Rojava: a Project for Peace on the Syrian Border

Rojava: a Project for Peace on the Syrian Border

An image of renowned YPJ commander who led the liberation of Raqqa from ISIS,
Rojda Felat . Image copyright Joey L.

A revolution is unfolding in Rojava, in the north-east of Syria. In a region wracked with violence, the Kurdish-left are constructing an anti-capitalist, feminist experiment, with peace as their aim.

By Rachel Evans June, 13, 2019

 ‘Our theory is that of a rose,’ explains Cinar Sali, spokesperson for Movement for a Democratic Society, quoted in Revolution in Rojava: Democratic Autonomy and Women’s Liberation in Syrian Kurdistan.  ‘A flower that defends itself. Every being has to create methods of self-defence according to its own way of living, growing and connecting with others. The aim is not to destroy an enemy but to force it to give up its intention to attack, but it works in other ways as well. It is a method of self-empowerment,’ Sali concludes (Knapp.M, Flach.A, Ayboga.E, 2016, 8.3).

Rojava stemmed from Arab Spring protests against Bashar al Assad’s regime that began in 2011. In 2012, armed Kurdish-led forces – the Women’s Defense Units (YPJ) and the People’s Protection Units (YPG) took advantage of a power vacuum in their region and liberated three cantons (statelets) from Assad’s forces.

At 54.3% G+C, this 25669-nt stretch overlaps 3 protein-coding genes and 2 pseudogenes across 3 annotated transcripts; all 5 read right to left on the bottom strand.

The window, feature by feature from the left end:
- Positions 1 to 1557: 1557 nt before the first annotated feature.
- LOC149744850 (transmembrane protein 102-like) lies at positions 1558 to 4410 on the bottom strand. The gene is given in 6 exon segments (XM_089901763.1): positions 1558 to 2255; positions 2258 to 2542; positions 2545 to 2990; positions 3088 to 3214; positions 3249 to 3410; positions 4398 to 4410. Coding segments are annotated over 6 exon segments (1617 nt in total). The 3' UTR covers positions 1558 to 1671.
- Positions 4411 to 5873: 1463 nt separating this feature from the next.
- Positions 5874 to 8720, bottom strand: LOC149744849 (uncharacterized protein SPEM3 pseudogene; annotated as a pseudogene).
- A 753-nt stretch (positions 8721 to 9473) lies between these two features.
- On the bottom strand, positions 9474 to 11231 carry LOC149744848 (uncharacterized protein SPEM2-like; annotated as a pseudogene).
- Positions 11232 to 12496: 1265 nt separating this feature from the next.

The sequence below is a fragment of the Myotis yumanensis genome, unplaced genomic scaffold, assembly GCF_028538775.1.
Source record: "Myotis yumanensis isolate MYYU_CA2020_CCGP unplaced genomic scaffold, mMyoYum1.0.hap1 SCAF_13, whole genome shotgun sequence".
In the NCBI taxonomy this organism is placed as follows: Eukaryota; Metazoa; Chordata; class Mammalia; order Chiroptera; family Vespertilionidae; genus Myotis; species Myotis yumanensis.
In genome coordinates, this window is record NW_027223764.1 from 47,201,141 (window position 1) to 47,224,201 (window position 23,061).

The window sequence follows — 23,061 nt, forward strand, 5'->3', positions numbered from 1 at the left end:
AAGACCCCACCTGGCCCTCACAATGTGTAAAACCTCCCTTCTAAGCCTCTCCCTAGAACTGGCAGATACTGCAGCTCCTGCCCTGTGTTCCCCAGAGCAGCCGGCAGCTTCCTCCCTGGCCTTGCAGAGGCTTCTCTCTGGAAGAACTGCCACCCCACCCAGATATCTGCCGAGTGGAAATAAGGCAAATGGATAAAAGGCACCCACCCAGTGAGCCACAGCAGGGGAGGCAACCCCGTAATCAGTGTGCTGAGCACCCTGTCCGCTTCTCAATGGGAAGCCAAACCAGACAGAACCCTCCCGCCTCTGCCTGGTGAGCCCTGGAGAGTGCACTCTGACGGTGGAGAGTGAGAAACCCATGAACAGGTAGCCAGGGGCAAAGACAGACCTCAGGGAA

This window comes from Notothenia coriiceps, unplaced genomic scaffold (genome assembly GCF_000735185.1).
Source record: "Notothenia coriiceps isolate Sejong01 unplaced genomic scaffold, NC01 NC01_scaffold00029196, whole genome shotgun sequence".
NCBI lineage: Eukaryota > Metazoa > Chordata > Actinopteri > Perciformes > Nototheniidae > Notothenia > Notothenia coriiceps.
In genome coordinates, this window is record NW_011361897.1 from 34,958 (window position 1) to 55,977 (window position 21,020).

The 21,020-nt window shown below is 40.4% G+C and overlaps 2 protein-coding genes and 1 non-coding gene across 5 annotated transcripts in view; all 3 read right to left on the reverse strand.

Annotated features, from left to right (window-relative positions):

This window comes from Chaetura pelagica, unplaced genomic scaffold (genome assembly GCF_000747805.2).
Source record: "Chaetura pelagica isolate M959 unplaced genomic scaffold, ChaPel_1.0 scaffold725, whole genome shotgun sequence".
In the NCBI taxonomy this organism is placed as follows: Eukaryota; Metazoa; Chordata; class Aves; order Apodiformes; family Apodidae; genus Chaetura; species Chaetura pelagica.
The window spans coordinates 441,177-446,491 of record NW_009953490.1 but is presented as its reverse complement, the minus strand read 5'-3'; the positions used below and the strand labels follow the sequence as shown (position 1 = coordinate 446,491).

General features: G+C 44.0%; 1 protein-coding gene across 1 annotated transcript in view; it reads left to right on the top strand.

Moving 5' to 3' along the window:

Assad’s response to the democracy movement was to wage a bloody war against his population. Over the last eight years, Assad has killed over 400,000 civilians, and forced nine million to flee from their homes.

In the early stages of the war, the barbaric Islamic State of Iraq and the Levant (ISIL) exploited the chaos and seized one third of Syria.

Amidst the savagery a beacon of hope was built in the poly-ethnic, liberated zones. Rojava ‘the land of the setting sun’ has grown into the General Council of the Self Administration in Northern and Eastern Syria (NES) and encompasses two cantons (Cizire and the Euphrates Region) and civil councils in former ISIL towns of Raqqa, Manbij, Tabqa and Deir al-Zor.

A YPJ fighter with a burnt ISIS flag. Image copyright Joey L.

The Rojava revolution became more widely recognised in September 2014 when Kobane – one of the three liberated cantons was attacked by ISIL –backed by the Turkish government.

Images of the armed women units, the YPJ, reached the establishment press. Even popular women’s magazine Marie Claire covered their defence of the region, battles to free Yazidi women and children from slavery, and their ultimate victory against ISIL.

Rojava’s revolution is led by the Kurdish Workers Party of Kurdistan (PKK) and jailed Kurdish leader Abdullah Ocallan.

The PKK’s approach emphasises three pillars: democratic confederalism. This approach emphasizes building multi-ethnic structures over constructing a Kurdish nation-state. The second bedrock of the Rojava revolution is feminism. Social ecology is their third pillar – influenced by Murray Bookchin and Rachel Carson.